06/07/1999 - 22:00

Breast system could fight cancer

06/07/1999 - 22:00

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AN electronic system for automatic and accurate measurement of volumes of solid objects could become a weapon in the fight against breast cancer.

Breast system could fight cancer
AN electronic system for automatic and accurate measurement of volumes of solid objects could become a weapon in the fight against breast cancer.

The Computerised Breast Management System is currently being used for studying human lactation processes, but the Univer-sity of WA Biochemistry department’s Professor Peter Hartmann said the non-invasive system could be utilised in the future for many applications including the detection of breast abnormalities.

Infra-red imaging may be incorporated into the system in the near future.

Professor Hartmann said there was a dearth of information on normal breast function with most research focussing on abnormality issues.

A winner at the 1999 IT&T Awards, research for the system has been undertaken by Professor Hartmann and the Department of Computer Science’s Robyn Owens and Rosslyn Sadleir.

The system makes it possible to measure changes in breast volume without interfering with the infant’s pattern of breastfeeding.

It can determine the volume of milk removed from the breast during a breastfeed and measure parameters relating to breast function including the short-term rate of milk synthesis (between breastfeeds), the storage capacity of the breasts, the degree of fullness, breast growth and breast involution.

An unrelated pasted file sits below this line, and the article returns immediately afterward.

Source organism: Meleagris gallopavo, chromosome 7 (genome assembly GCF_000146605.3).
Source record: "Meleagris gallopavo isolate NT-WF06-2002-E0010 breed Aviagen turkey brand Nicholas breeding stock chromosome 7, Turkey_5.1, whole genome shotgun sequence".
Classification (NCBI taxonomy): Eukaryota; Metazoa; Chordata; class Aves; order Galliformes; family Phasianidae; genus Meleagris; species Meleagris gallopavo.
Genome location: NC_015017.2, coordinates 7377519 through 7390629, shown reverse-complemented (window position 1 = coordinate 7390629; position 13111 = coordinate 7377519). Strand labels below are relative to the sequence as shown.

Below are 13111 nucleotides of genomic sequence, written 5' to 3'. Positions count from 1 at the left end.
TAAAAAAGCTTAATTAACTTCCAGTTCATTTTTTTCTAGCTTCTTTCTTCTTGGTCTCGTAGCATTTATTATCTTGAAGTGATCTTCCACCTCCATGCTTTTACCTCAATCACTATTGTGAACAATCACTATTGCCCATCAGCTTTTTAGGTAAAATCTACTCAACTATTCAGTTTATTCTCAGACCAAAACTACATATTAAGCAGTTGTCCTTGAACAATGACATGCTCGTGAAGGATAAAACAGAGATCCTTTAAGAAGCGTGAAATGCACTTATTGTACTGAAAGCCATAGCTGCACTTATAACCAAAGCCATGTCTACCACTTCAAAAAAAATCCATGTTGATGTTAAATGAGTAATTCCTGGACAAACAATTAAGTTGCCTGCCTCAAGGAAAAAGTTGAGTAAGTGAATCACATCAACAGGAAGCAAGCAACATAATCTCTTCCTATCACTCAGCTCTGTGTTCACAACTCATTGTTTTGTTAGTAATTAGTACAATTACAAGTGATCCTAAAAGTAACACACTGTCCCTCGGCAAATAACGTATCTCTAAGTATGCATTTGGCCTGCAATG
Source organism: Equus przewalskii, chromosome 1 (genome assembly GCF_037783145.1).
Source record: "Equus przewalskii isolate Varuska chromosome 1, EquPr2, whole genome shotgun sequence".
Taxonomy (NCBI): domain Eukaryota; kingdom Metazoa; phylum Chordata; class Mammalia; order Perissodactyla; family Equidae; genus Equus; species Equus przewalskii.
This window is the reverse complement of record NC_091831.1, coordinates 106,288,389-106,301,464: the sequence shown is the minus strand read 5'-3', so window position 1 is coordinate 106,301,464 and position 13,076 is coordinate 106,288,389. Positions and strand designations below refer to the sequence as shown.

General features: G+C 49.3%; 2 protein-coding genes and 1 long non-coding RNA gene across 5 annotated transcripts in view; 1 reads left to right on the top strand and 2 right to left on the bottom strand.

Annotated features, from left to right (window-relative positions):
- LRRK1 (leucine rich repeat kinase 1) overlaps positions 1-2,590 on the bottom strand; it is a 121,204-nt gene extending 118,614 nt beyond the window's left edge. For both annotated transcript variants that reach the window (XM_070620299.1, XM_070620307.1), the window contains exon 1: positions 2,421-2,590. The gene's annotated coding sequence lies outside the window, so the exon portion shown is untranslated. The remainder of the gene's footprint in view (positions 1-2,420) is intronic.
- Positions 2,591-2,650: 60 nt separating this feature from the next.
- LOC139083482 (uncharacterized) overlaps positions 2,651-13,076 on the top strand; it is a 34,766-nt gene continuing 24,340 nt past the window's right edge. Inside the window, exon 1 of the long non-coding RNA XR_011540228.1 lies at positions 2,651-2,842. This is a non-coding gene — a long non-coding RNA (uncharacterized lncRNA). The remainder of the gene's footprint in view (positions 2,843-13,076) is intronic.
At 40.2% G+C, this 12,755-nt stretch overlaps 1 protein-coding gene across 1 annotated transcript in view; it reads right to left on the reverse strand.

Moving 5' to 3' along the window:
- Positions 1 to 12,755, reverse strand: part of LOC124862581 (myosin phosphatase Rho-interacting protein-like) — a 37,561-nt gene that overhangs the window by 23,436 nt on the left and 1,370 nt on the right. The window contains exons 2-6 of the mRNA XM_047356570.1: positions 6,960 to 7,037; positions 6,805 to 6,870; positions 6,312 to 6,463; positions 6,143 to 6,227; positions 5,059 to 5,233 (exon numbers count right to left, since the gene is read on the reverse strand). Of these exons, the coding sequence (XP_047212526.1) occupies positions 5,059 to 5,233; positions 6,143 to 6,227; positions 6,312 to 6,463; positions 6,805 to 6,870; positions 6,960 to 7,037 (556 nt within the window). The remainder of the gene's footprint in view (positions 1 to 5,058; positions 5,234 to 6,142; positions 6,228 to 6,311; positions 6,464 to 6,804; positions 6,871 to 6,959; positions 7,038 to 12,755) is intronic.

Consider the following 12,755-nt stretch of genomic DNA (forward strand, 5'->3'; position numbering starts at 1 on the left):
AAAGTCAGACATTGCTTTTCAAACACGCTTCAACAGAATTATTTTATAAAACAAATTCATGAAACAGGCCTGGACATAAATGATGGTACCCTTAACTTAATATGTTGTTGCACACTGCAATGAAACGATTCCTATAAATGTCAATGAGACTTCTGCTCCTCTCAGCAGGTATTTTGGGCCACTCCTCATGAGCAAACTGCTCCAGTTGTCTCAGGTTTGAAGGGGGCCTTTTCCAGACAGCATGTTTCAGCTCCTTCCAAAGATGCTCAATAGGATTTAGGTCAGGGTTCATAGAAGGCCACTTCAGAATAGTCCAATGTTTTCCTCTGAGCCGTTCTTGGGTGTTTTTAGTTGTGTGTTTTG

“The rate of synthesis varies from one breastfeed to another, which is something we didn’t expect,” Professor Hartmann said.

“The aim of the system is to get methodologies in place to determine normal breast function, which provides important practical knowledge for assisting mothers.

It has demonstrated the importance of the short-term local control of milk synthesis in lactating women.

“Although the specific mechanism by which the short-term control of milk synthesis has yet to be understood, it is now apparent that the interaction between storage capacity, degree of fullness and frequency of milk removal plays a significant role.

“These factors demonstrate that the breastfeeding mother can take comfort in the individuality of her breast development and feeding pattern, which is uniquely adapted to suit the physiology of her breasts and the developmental requirement of her infant.”

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